As Vladimir Putin turned to more brutal military tactics on the sixth day of the invasion, Russian troops stormed Ukrainian cities and mobilized tens of thousands of troops to surround Kyiv.
A missile hit the center of Kharkiv in one of the most destructive attacks on the densely populated urban area since Moscow’s military offensive, with Ukraine’s President Volodymyr Zelensky accusing Russia of guilty of war crimes.
An estimated 660,000 civilians have fled Ukraine for neighbouring countries since the conflict began, with the UN warning the movement could become “Europe’s biggest refugee crisis this century”.
In a sign of Russia’s growing international isolation, China said it “regrets the outbreak of the conflict” and is “extremely concerned about the harm to civilians”. “The situation in Ukraine has undergone tremendous changes,” Chinese Foreign Minister Wang Yi said in a phone call with his Ukrainian counterpart.
Russia’s offensive in Ukraine has sent diplomatic, economic and humanitarian shock waves, upended the postwar order in Europe and triggered the most far-reaching sanctions regime ever imposed on the world’s major economies.
EU member states will discuss on Tuesday cutting off seven Russian banks, including its second-largest lender VTB, from the Swift messaging network. It marks the latest in a series of rolling measures that have effectively cut off Moscow from key parts of the world financial system, as well as from international sporting and cultural events.
Thanks to five days of unexpectedly slow progress, Russia has changed its approach on the battlefield, pouring more troops and armor into Ukraine and stepping up its use in cities such as Kharkiv, Chernihiv and Kherson Artillery and other unguided weapons.
Ukraine’s second-largest city, Kharkiv, was hit by rockets on Tuesday, targeting a local government building engulfed by a fireball. Video of the aftermath showed that the entire Independence Square was covered in rubble, and the windows of several adjacent buildings were blown off.
In a video statement, Zelensky described the attack as “complete and unabashed terror.” “After this, Russia is a terror state,” he said. “No one will forgive. No one will forget.”
Satellite imagery also showed a convoy of 40-mile-long (64-kilometer)-long Russian armoured and support vehicles approaching Kyiv from the north, with the aim of bringing an overwhelming force to the Ukrainian capital of three million people .
“The situation in Kyiv remains tense,” Ukraine’s defense ministry said. “Russian occupiers are using tactics to destroy civilian infrastructure. . . Columns of Russian equipment continue to enter the outskirts of the capital.”
The lifting of a city-wide curfew on Monday led to long queues outside newly opened grocery stores and international agencies warned of a looming humanitarian crisis.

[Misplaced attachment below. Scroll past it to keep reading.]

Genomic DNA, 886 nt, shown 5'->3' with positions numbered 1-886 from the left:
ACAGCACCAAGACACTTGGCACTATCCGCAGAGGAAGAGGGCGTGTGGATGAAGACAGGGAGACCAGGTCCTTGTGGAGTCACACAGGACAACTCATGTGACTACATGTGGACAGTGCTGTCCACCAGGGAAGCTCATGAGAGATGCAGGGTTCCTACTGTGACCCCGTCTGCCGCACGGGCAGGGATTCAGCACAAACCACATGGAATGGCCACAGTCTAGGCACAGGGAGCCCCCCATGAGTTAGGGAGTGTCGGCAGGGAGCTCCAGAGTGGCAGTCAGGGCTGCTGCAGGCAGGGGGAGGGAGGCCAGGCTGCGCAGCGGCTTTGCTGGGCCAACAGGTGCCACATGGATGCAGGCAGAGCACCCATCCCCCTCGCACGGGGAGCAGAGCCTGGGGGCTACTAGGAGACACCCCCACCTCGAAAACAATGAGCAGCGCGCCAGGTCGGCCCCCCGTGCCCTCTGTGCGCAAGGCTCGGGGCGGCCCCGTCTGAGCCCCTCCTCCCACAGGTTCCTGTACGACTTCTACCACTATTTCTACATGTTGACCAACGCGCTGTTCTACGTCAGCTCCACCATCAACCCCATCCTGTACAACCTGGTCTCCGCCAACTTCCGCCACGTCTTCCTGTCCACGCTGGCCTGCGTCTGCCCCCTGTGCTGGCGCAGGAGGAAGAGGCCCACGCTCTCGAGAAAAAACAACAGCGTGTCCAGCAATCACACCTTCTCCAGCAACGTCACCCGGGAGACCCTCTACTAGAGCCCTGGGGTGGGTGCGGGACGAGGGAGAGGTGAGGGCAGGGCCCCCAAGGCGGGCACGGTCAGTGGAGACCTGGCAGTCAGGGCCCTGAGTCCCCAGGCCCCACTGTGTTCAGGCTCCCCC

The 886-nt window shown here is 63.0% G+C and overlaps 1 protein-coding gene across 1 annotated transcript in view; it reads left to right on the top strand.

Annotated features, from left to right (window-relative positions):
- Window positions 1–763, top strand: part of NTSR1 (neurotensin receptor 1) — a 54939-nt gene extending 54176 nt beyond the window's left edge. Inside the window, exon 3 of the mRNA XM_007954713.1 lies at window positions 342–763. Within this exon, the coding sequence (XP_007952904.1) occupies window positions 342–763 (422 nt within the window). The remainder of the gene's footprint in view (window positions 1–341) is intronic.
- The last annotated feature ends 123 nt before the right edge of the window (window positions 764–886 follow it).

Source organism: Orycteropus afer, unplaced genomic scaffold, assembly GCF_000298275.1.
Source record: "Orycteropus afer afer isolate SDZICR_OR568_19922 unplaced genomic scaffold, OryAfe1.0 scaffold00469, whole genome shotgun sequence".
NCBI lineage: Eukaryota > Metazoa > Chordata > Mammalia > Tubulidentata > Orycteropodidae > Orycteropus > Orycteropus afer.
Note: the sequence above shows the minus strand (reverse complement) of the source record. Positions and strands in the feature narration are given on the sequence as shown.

Ukraine’s railway service said on Tuesday it had added carriages to its Kyiv-Warsaw train to evacuate women and children from the capital. It added that arrangements had been made to provide evacuees with food and shelter once they were in Poland.
The deteriorating situation in many of Ukraine’s largest cities could accelerate the flight of civilians fleeing the conflict from the country. Reports from the Polish border showed some refugees had been waiting up to 60 hours to cross the border, the United Nations said on Tuesday.
Filippo Grandi, the UN High Commissioner for Refugees, said: “In nearly 40 years of working in refugee crises, I have rarely seen such an incredibly fast-growing exodus – since the Balkan Wars. The largest in Europe.”
French Finance Minister Bruno Le Maire has pledged to wage a “full-scale economic and financial war” against the country as tough Western sanctions grow on Russia, saying: “We will spark a The collapse of the Russian economy.”
His remarks were scorned by Moscow. “Watch your tongue, gentlemen!” tweeted Dmitry Medvedev, a senior security official and former Russian president. “Don’t forget that economic wars have often turned into real wars throughout human history.”
Kremlin spokesman Dmitry Peskov said the sanctions would not make the country change the course of its so-called special military operations. “None of us will change our usual position,” Peskov told reporters.
Using a series of statements, Zelensky accused Russia of violating the laws of war by launching indiscriminate attacks, adding that since the invasion began, Ukraine had suffered 56 missile strikes and Russia had fired 113 more cruise missiles.
“A peaceful city. A peaceful residential area. No military targets,” Zelensky said of the attack on Kharkiv. “The Russians know where they’re shooting.”
Zelensky, unshaven and clad in khakis, later addressed the European Parliament urging it to accept Ukraine’s membership of the European Union. “Make sure you’re with us. Make sure you’re a true European. Then life will triumph over darkness,” he said.